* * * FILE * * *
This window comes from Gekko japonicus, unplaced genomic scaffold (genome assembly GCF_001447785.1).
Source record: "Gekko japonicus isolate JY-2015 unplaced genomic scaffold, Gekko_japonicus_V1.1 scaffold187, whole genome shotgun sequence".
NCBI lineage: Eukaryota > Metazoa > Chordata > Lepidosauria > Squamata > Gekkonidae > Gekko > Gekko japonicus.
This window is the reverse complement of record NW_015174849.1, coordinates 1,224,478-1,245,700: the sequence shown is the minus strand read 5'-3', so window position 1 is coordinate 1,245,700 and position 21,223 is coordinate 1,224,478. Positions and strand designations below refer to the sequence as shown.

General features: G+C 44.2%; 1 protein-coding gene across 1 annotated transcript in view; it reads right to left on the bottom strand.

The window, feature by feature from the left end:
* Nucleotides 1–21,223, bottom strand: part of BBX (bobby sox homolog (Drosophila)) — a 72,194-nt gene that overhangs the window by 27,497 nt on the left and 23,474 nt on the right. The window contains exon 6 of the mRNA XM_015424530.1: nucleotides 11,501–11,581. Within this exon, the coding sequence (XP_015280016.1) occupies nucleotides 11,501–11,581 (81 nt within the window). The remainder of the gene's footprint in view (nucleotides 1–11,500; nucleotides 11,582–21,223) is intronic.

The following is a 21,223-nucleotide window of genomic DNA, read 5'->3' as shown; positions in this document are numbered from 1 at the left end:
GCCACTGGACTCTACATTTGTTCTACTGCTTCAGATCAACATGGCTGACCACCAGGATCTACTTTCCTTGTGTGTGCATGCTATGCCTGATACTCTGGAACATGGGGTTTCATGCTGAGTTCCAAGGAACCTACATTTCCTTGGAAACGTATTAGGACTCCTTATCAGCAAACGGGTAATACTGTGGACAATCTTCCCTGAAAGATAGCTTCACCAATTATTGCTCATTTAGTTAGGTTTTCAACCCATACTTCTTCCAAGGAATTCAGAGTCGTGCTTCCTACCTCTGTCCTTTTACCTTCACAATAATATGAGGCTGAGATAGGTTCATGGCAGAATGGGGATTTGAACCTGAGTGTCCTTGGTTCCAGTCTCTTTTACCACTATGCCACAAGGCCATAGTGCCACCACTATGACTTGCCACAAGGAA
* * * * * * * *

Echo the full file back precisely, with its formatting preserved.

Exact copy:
This window comes from Gekko japonicus, unplaced genomic scaffold (genome assembly GCF_001447785.1).
Source record: "Gekko japonicus isolate JY-2015 unplaced genomic scaffold, Gekko_japonicus_V1.1 scaffold187, whole genome shotgun sequence".
NCBI lineage: Eukaryota > Metazoa > Chordata > Lepidosauria > Squamata > Gekkonidae > Gekko > Gekko japonicus.
This window is the reverse complement of record NW_015174849.1, coordinates 1,224,478-1,245,700: the sequence shown is the minus strand read 5'-3', so window position 1 is coordinate 1,245,700 and position 21,223 is coordinate 1,224,478. Positions and strand designations below refer to the sequence as shown.

General features: G+C 44.2%; 1 protein-coding gene across 1 annotated transcript in view; it reads right to left on the bottom strand.

The window, feature by feature from the left end:
* Nucleotides 1–21,223, bottom strand: part of BBX (bobby sox homolog (Drosophila)) — a 72,194-nt gene that overhangs the window by 27,497 nt on the left and 23,474 nt on the right. The window contains exon 6 of the mRNA XM_015424530.1: nucleotides 11,501–11,581. Within this exon, the coding sequence (XP_015280016.1) occupies nucleotides 11,501–11,581 (81 nt within the window). The remainder of the gene's footprint in view (nucleotides 1–11,500; nucleotides 11,582–21,223) is intronic.

The following is a 21,223-nucleotide window of genomic DNA, read 5'->3' as shown; positions in this document are numbered from 1 at the left end:
GCCACTGGACTCTACATTTGTTCTACTGCTTCAGATCAACATGGCTGACCACCAGGATCTACTTTCCTTGTGTGTGCATGCTATGCCTGATACTCTGGAACATGGGGTTTCATGCTGAGTTCCAAGGAACCTACATTTCCTTGGAAACGTATTAGGACTCCTTATCAGCAAACGGGTAATACTGTGGACAATCTTCCCTGAAAGATAGCTTCACCAATTATTGCTCATTTAGTTAGGTTTTCAACCCATACTTCTTCCAAGGAATTCAGAGTCGTGCTTCCTACCTCTGTCCTTTTACCTTCACAATAATATGAGGCTGAGATAGGTTCATGGCAGAATGGGGATTTGAACCTGAGTGTCCTTGGTTCCAGTCTCTTTTACCACTATGCCACAAGGCCATAGTGCCACCACTATGACTTGCCACAAGGAA